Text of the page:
@granadaCoder: Which may be fine for a single app hitting a single database. I'm not sure what other requirements exist for the OP; however if there is another application then you have now forced the other team to start using XML. Further you've put additional pressure on the DB server by forcing the creation of a temp table every time an order is modified. For some systems this might be ok; for high performance ones it's not. –  NotMe May 13 '13 at 18:02
1  
+1 because you advise against the "hacky" solutions like XML and string parsing. –  Matthew May 13 '13 at 18:13
1  
@granadaCoder: Yes, a single batched transaction will generally outperform multiple single transactions. However we are talking about an orders table here. The most likely use case is that individuals are placing a single order at a time. So, adding the extra layer of supporting updating multiple orders in one pass is most likely unnecessary. Meaning if I have 100 people placing an order at once, these are 100 separate and unrelated transactions. Using your method that means 100 separate temp tables, which takes up memory and time on the sql server to establish. –  NotMe May 13 '13 at 18:17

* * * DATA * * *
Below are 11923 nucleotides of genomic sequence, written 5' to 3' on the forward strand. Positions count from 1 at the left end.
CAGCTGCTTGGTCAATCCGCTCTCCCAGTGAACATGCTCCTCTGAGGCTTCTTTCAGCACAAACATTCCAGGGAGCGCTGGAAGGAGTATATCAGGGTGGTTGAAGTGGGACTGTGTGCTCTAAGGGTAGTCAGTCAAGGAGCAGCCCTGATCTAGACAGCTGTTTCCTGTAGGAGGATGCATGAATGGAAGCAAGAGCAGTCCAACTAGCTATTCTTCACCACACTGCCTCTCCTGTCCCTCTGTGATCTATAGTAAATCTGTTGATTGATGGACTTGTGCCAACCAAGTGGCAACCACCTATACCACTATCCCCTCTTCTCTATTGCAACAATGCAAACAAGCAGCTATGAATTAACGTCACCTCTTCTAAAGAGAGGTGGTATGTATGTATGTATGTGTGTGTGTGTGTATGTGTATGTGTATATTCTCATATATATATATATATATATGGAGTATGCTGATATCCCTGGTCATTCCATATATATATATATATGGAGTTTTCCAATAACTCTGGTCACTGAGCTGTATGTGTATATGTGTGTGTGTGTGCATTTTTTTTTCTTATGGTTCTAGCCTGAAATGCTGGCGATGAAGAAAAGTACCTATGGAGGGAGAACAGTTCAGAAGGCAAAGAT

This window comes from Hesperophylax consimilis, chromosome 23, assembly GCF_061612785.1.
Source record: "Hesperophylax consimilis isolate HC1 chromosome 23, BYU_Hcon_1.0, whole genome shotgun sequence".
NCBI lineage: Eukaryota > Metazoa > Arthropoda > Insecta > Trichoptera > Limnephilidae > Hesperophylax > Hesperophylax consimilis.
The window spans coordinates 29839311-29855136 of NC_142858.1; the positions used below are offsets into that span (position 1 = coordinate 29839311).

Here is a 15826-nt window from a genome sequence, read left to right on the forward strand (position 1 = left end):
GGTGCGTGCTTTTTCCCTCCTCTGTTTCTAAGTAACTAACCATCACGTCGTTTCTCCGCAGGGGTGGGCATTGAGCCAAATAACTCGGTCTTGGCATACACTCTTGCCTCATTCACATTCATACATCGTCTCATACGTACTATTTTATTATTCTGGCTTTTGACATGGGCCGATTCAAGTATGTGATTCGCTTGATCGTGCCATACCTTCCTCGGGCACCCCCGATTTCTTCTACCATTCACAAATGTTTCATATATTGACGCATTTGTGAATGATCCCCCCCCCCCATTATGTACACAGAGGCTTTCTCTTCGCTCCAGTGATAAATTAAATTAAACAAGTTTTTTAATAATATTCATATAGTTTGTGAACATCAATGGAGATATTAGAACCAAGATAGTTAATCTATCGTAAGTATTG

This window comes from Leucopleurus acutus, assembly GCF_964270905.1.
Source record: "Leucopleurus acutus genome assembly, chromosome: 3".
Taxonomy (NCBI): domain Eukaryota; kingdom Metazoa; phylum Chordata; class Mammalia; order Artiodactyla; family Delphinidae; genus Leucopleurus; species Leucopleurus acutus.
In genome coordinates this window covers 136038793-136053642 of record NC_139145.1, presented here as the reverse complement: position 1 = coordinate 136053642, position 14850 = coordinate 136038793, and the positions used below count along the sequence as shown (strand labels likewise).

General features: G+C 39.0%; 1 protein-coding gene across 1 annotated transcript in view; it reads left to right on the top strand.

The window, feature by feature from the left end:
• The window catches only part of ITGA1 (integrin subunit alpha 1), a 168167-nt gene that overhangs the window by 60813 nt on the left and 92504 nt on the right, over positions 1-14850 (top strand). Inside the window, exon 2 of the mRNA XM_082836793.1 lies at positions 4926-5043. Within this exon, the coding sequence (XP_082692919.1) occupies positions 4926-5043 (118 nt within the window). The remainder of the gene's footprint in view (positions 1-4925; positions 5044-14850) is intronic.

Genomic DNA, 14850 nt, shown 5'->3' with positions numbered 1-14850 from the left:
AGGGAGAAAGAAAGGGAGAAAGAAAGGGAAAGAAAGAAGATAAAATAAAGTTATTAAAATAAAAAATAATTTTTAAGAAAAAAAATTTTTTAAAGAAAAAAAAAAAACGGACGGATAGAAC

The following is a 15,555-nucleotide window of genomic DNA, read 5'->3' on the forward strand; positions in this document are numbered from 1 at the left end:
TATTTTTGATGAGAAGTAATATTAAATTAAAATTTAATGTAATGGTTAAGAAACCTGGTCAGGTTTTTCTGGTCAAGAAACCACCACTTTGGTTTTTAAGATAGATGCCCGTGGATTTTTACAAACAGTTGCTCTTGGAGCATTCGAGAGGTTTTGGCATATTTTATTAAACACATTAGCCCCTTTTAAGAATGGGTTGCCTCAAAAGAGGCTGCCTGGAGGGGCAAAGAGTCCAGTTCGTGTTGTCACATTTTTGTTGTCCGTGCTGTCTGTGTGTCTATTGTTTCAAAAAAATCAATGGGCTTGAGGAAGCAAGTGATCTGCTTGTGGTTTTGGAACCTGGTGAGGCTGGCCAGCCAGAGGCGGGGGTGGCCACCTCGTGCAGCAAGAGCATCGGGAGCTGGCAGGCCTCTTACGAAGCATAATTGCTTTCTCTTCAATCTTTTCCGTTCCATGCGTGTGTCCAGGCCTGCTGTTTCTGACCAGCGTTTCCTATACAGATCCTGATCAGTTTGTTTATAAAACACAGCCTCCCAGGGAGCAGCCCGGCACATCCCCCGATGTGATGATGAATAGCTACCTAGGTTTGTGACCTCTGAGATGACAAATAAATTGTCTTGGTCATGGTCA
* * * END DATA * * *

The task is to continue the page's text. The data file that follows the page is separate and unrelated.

1  
I agree if all the other code in the project is "code up parameters" and the OP is always inserting just one row, that he/she...just go ahead and "code up" all the parameters and be done with it (and keep the consistency). Any funky array stuff is for the birds. But if there is any "set based" needs, then the xml solution might be considered. Probably a better question is where are there so many parameters....I hope none of them are "flags for IF checks in the TSQL"..So Upvote on this one for me. But whenever I know I might have some setbased needs, I go to xml, thus it isn't abnormal 4 me –  granadaCoder May 13 '13 at 22:12

You pass xml.

If you supply a value for a row/column, you update it. If no value is supplied you, use the original value. This can be done via a CASE statement.

Here is a Northwind example.

EDIT: I coded a #temp table here. You could experiment with a @variable table. I've done both at times. It "just depends". You could go straight from the xml to the real table (no intermediate #temp or @variable table), some of the original MS examples did this. You want want to try MERGE (if you have 2008 and up) or wrap the INSERT/UPDATE statements in a TRAN. (What I typically do is shred the xml first, then begin the TRAN, Insert/Update (or MERGE), then COMMIT.

Use Northwind
GO


IF OBJECT_ID('tempdb..#OrdersHolder') IS NOT NULL
begin
        drop table #OrdersHolder
end


CREATE TABLE #OrdersHolder
(
IdentityKey int not null identity (1001, 1), 
[OrderID] int, 
[ShippedDate] datetime,
[Freight] money
)


-- Declare XML variable

DECLARE @data XML;

-- Element-centered XML

SET @data = N'
<root>
    <Order>
        <OrderID>10248</OrderID>
        <ShippedDate>01/01/2001</ShippedDate>
        <Freight>33.33</Freight>
    </Order>

    <Order>
        <OrderID>10249</OrderID>
        <ShippedDate>02/02/2002</ShippedDate>
        <Freight>44.44</Freight>
    </Order>

    <Order>